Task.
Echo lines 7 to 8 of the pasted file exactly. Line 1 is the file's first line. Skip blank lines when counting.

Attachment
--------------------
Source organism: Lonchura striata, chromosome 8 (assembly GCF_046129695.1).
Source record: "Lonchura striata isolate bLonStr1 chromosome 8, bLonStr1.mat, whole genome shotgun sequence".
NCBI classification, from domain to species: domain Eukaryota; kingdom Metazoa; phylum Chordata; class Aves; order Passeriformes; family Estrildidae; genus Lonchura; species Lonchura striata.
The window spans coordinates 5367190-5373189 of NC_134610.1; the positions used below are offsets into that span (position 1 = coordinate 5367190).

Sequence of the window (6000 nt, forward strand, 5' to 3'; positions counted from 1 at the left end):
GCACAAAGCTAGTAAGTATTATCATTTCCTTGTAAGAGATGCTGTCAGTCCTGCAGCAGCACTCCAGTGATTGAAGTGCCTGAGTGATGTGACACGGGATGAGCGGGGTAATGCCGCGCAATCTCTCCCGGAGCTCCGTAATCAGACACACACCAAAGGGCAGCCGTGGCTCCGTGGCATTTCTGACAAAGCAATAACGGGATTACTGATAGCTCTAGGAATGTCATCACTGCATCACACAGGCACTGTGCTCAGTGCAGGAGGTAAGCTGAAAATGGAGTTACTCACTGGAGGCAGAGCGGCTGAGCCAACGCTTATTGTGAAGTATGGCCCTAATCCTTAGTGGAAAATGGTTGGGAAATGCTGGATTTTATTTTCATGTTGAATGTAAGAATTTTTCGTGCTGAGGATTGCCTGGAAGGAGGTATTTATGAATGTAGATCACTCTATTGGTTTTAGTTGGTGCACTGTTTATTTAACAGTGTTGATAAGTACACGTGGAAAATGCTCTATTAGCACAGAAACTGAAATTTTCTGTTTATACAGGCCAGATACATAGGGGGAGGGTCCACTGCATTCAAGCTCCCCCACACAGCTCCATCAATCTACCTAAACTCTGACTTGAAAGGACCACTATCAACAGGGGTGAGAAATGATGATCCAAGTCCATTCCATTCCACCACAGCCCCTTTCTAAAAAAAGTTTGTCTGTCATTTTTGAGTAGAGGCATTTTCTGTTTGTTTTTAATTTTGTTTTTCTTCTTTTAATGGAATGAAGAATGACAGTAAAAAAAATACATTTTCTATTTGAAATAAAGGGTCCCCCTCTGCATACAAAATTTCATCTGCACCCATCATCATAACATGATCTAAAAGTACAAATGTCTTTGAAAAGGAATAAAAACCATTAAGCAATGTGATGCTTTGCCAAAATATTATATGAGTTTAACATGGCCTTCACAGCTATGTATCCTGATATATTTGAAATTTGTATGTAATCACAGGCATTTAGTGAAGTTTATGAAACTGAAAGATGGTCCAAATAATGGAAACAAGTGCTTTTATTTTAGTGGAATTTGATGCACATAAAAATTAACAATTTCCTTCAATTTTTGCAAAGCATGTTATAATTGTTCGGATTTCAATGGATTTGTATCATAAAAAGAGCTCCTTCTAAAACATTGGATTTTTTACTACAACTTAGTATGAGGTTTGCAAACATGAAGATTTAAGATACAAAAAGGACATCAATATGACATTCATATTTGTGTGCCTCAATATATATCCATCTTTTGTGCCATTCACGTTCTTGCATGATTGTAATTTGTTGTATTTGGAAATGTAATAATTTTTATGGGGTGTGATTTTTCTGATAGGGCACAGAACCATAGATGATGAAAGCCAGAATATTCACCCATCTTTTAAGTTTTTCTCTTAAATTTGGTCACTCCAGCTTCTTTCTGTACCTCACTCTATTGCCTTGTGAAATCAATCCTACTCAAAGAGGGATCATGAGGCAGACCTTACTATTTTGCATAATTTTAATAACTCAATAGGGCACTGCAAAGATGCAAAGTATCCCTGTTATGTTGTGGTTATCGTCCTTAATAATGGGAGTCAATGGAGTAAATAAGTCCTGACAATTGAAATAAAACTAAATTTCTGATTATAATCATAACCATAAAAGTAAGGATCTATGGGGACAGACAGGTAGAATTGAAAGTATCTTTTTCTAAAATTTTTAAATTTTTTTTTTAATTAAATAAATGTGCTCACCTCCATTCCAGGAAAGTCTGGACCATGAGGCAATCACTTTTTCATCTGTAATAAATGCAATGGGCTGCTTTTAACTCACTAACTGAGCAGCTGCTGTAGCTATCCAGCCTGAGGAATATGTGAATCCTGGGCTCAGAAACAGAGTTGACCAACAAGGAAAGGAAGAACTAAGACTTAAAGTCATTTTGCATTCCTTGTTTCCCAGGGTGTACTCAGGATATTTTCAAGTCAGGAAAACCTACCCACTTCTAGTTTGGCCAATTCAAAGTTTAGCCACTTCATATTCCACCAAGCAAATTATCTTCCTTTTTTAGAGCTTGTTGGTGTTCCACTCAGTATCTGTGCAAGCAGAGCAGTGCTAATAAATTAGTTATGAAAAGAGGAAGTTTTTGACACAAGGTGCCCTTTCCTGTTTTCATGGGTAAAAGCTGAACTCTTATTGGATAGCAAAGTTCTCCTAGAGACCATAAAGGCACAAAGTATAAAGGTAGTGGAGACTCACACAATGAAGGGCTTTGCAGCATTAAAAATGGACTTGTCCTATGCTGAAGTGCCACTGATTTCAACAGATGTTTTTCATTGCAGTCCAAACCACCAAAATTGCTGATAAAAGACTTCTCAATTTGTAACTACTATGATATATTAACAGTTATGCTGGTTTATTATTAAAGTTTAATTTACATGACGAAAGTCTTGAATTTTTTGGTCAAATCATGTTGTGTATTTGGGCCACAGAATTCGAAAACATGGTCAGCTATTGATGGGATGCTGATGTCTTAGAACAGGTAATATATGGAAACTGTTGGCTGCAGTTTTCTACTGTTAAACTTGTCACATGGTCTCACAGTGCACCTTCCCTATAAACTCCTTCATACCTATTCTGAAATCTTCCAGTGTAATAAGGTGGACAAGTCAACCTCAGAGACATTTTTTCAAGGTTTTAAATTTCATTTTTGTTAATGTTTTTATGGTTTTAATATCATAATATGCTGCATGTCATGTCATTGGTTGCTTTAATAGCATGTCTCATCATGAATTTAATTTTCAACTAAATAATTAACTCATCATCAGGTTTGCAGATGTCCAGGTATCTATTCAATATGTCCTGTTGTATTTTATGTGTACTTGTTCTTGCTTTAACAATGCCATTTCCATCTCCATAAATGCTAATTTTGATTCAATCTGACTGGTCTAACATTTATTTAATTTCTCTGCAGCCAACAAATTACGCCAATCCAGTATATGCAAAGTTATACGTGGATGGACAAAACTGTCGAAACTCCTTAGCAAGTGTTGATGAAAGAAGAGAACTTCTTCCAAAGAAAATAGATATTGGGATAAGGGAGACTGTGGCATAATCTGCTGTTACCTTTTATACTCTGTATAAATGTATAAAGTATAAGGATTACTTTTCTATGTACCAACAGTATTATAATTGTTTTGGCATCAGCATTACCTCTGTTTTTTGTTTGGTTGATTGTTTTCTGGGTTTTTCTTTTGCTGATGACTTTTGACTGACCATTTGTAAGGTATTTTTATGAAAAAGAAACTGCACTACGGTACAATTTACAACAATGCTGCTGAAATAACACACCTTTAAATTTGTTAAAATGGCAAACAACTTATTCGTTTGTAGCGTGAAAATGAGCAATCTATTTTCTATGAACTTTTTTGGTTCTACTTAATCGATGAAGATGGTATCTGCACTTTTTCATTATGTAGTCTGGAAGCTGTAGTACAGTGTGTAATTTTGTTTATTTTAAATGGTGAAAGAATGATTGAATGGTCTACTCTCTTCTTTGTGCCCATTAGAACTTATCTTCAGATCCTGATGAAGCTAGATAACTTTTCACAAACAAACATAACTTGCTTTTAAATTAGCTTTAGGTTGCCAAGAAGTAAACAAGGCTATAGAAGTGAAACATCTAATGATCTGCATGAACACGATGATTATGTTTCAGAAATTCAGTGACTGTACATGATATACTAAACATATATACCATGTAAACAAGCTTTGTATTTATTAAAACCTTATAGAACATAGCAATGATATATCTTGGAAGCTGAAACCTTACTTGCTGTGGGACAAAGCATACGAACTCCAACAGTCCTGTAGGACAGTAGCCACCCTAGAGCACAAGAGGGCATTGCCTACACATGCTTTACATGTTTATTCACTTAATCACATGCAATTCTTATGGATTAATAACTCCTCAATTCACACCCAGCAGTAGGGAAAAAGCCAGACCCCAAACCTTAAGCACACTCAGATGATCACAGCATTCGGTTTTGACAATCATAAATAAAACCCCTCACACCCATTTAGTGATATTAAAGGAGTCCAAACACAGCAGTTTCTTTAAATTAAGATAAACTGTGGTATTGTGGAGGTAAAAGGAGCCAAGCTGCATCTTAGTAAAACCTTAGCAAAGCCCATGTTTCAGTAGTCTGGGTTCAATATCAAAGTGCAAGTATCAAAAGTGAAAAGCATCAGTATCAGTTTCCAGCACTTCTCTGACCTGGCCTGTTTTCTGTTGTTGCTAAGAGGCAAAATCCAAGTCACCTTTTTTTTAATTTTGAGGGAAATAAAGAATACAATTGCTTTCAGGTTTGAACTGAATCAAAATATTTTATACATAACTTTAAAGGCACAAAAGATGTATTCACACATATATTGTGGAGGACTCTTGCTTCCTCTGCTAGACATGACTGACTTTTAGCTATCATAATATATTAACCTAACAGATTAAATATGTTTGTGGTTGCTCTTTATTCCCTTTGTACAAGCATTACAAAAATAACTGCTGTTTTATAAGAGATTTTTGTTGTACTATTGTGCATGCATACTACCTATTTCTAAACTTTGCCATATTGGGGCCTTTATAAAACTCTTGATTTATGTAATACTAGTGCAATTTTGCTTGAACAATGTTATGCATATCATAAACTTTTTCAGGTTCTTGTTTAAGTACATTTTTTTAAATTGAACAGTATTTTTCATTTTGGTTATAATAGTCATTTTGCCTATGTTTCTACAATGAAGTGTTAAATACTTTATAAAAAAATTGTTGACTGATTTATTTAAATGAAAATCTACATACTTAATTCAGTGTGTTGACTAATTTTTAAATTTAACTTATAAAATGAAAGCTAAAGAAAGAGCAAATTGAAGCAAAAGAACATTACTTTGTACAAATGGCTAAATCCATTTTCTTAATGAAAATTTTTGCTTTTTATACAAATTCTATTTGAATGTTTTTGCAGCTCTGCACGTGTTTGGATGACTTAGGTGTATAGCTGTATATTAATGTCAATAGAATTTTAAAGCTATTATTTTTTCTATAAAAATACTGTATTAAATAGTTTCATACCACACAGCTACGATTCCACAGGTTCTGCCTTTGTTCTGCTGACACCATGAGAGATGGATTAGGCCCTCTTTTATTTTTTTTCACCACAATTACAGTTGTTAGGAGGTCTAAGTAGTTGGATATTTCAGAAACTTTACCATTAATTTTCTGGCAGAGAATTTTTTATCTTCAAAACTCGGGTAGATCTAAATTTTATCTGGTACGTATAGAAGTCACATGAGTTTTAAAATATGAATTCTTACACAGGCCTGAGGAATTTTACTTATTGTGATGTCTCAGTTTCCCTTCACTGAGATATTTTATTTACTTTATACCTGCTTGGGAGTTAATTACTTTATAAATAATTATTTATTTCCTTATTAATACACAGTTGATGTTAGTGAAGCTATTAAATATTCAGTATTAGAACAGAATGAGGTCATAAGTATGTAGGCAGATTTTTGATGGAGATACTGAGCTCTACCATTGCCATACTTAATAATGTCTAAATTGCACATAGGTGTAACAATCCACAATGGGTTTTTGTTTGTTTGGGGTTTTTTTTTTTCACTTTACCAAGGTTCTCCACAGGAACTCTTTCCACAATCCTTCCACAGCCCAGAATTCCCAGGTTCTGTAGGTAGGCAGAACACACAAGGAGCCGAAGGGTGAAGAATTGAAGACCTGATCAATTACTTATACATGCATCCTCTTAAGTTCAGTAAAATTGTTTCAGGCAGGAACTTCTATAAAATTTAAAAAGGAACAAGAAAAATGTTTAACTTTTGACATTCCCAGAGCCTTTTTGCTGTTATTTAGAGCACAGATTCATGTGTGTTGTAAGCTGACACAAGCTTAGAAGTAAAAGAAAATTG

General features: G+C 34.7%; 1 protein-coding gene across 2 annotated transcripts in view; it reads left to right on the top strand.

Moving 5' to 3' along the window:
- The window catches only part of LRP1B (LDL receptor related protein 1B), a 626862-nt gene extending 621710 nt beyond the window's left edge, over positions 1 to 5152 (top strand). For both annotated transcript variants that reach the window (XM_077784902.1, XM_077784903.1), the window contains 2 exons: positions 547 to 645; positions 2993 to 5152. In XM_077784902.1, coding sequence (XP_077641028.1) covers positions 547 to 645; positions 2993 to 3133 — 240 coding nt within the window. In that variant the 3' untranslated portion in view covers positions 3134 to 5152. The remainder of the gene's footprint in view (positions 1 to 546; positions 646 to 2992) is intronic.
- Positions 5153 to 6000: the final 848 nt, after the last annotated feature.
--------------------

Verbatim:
General features: G+C 34.7%; 1 protein-coding gene across 2 annotated transcripts in view; it reads left to right on the top strand.

Moving 5' to 3' along the window: